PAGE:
Black Friday Alert! Top Ways to Reduce Ecommerce Returns

E-commerce retailers know that returns are a part of life.  Without the opportunity to touch, hold or try on merchandise they buy online, it’s inevitable that customers will return a large proportion of it. According to one report, an average of 30 percent of all e-commerce purchases are returned, compared to about 9 percent of brick-and-mortar purchases.

During the holiday shopping season especially, the cost and time involved in handling excess returns can add to your stress — and cut into your profits. Fortunately, there are five simple steps you can take to minimize returns now and all year long.

1. Maintain high quality standards. Poor product quality is a common reason why products bought online get returned. Regularly inspect your inventory to make sure your suppliers are maintaining the level of quality you expect.

2. Package products carefully. If items are damaged or broken during shipping because they weren’t properly packaged, you’re going to get returns. Provide adequate protection for fragile products and mark packages for special handling when needed.

3. Provide detailed product descriptions. When a product description is sparse, shoppers have to take a chance and order an item without knowing its dimensions, fabric content, etc. When the product isn’t as expected, it gets returned. The more detail you can provide on your site, the better the decisions customers can make. Here’s some of the information you should provide:

  • Dimensions (including both product dimensions and shipping dimensions, if relevant)
  • Weight (including both item weight and shipping package weight, if relevant)
  • Materials, composition or fabric
  • Size charts (for apparel or shoes). Different manufacturers may size clothing differently, so it’s important to include details for each manufacturer.
  • Product warranties or guarantees
  • Instructions for using or assembling the product

4. Include plenty of images. Online shoppers expect more than just one blurry photo of a product. Be sure to:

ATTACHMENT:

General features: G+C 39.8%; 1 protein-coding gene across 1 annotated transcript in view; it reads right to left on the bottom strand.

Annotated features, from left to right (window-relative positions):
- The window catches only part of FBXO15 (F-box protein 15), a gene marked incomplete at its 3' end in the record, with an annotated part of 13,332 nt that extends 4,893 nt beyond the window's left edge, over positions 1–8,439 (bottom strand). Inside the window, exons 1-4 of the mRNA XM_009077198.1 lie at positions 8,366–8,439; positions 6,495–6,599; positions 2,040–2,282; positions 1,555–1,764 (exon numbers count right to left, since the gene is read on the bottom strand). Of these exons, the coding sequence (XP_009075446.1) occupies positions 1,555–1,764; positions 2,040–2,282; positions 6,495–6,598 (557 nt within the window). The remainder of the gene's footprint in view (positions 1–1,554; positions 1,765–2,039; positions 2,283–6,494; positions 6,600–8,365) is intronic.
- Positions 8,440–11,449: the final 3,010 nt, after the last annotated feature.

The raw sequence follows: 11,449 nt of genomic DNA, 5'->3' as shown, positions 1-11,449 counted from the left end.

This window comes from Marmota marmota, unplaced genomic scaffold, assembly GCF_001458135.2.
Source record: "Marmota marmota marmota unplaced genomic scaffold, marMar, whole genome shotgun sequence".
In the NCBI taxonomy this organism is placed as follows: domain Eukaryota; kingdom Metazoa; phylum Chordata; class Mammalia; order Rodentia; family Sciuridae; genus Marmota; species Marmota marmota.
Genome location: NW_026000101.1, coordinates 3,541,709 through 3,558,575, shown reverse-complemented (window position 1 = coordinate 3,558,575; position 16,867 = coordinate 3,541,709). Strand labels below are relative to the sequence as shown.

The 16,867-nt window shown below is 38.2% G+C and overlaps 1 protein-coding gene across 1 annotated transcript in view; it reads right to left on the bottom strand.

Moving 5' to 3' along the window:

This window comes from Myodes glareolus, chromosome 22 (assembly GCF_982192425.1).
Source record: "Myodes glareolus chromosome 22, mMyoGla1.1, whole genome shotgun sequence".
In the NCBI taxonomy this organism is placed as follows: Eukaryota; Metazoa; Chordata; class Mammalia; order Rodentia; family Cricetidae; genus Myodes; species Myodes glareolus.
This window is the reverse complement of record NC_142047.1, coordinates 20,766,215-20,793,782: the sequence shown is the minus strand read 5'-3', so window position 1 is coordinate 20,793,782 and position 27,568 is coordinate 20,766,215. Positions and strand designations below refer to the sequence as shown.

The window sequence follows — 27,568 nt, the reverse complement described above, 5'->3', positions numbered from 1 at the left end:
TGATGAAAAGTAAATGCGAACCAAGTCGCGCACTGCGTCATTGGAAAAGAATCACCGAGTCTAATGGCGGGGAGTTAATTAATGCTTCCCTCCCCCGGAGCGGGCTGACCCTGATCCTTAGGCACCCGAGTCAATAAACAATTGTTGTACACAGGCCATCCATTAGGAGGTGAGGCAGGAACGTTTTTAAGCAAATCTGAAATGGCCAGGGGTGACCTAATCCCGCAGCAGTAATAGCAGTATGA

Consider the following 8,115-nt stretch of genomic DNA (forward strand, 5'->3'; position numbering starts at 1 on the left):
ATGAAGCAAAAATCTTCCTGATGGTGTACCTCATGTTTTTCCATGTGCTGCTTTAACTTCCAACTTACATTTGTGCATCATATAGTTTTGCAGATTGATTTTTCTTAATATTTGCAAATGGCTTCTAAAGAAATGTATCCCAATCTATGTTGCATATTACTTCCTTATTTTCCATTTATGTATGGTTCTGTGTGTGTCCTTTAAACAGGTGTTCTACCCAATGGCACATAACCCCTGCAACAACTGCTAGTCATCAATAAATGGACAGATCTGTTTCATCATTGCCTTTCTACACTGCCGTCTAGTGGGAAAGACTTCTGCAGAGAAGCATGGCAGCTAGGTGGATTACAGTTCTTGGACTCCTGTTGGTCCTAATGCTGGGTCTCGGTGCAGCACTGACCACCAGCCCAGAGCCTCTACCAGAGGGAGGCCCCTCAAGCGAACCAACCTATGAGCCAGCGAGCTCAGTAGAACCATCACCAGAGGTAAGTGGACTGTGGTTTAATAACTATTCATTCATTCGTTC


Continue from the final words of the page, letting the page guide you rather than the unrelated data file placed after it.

• Show the product from multiple angles, either with multiple photos or a 360 degree rotation tool.
  • Enable zoom so product details such as fabric weave can be seen.
  • Include other items or people to show scale when necessary.
  • Include a video of the product in use or being worn.
  • If something comes in multiple colors, show all views of the item in all of the colors, rather than just showing a color swatch.

5. Add customer reviews. When a product’s description is lacking, shoppers can use customer reviews to get more details about the item. For instance, reviews can inform others if apparel or shoes run small or large, alert them to quality issues, or point out when pictured colors don’t match the item.

Looking for some examples of how to do product descriptions, images, and reviews right?

  • Check out this product description of a steel shelving unit on the Home Depot website. In addition to multiple photos and a video, there’s general information about the product, a product spec sheet, and additional information and guidance on assembly.
  • Zappos does a great job of providing details about shoes, including materials, sizing, and images, as well as reviews.
  • Handbag and accessories retailer Rebecca Minkoff’s “Size Me Up” feature lets shoppers visualize how a particular handbag will look on a person their height and weight; how many common items (wallet, smartphone, etc.) can fit in the handbag; and what the scale of the bag is.

Let’s face it: Returns will always be part of e-commerce — and often, those frequent returners are some of your most loyal customers. But by taking the steps above, you can ensure your customers are more likely to be satisfied with their purchases, and that you’ll have fewer returns to handle.

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